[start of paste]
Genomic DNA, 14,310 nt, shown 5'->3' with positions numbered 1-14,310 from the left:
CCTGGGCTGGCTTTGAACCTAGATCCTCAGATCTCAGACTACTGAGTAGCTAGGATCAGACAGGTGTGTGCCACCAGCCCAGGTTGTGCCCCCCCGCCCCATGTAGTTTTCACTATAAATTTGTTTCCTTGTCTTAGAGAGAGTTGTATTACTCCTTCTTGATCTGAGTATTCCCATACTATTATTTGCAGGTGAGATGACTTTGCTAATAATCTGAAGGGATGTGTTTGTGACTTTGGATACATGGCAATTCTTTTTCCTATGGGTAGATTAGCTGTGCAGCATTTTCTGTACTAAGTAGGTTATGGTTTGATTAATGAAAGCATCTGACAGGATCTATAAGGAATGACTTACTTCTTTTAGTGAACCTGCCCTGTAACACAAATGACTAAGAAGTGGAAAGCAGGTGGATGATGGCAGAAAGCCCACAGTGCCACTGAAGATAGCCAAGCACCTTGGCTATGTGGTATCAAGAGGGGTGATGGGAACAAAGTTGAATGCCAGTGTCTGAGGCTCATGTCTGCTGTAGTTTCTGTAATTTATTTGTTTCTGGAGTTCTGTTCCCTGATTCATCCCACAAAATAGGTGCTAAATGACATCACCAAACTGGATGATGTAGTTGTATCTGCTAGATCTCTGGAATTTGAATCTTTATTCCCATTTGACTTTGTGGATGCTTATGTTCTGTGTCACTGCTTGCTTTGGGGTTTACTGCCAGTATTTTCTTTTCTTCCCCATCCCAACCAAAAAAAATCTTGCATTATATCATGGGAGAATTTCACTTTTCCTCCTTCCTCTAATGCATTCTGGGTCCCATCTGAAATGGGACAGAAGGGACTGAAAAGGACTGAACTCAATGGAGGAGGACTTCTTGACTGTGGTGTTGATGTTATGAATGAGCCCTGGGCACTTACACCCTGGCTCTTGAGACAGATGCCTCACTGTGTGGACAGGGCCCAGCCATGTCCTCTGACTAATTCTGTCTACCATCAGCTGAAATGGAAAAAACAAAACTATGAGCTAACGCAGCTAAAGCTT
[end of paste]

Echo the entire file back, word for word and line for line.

Genomic DNA, 14,310 nt, shown 5'->3' with positions numbered 1-14,310 from the left:
CCTGGGCTGGCTTTGAACCTAGATCCTCAGATCTCAGACTACTGAGTAGCTAGGATCAGACAGGTGTGTGCCACCAGCCCAGGTTGTGCCCCCCCGCCCCATGTAGTTTTCACTATAAATTTGTTTCCTTGTCTTAGAGAGAGTTGTATTACTCCTTCTTGATCTGAGTATTCCCATACTATTATTTGCAGGTGAGATGACTTTGCTAATAATCTGAAGGGATGTGTTTGTGACTTTGGATACATGGCAATTCTTTTTCCTATGGGTAGATTAGCTGTGCAGCATTTTCTGTACTAAGTAGGTTATGGTTTGATTAATGAAAGCATCTGACAGGATCTATAAGGAATGACTTACTTCTTTTAGTGAACCTGCCCTGTAACACAAATGACTAAGAAGTGGAAAGCAGGTGGATGATGGCAGAAAGCCCACAGTGCCACTGAAGATAGCCAAGCACCTTGGCTATGTGGTATCAAGAGGGGTGATGGGAACAAAGTTGAATGCCAGTGTCTGAGGCTCATGTCTGCTGTAGTTTCTGTAATTTATTTGTTTCTGGAGTTCTGTTCCCTGATTCATCCCACAAAATAGGTGCTAAATGACATCACCAAACTGGATGATGTAGTTGTATCTGCTAGATCTCTGGAATTTGAATCTTTATTCCCATTTGACTTTGTGGATGCTTATGTTCTGTGTCACTGCTTGCTTTGGGGTTTACTGCCAGTATTTTCTTTTCTTCCCCATCCCAACCAAAAAAAATCTTGCATTATATCATGGGAGAATTTCACTTTTCCTCCTTCCTCTAATGCATTCTGGGTCCCATCTGAAATGGGACAGAAGGGACTGAAAAGGACTGAACTCAATGGAGGAGGACTTCTTGACTGTGGTGTTGATGTTATGAATGAGCCCTGGGCACTTACACCCTGGCTCTTGAGACAGATGCCTCACTGTGTGGACAGGGCCCAGCCATGTCCTCTGACTAATTCTGTCTACCATCAGCTGAAATGGAAAAAACAAAACTATGAGCTAACGCAGCTAAAGCTT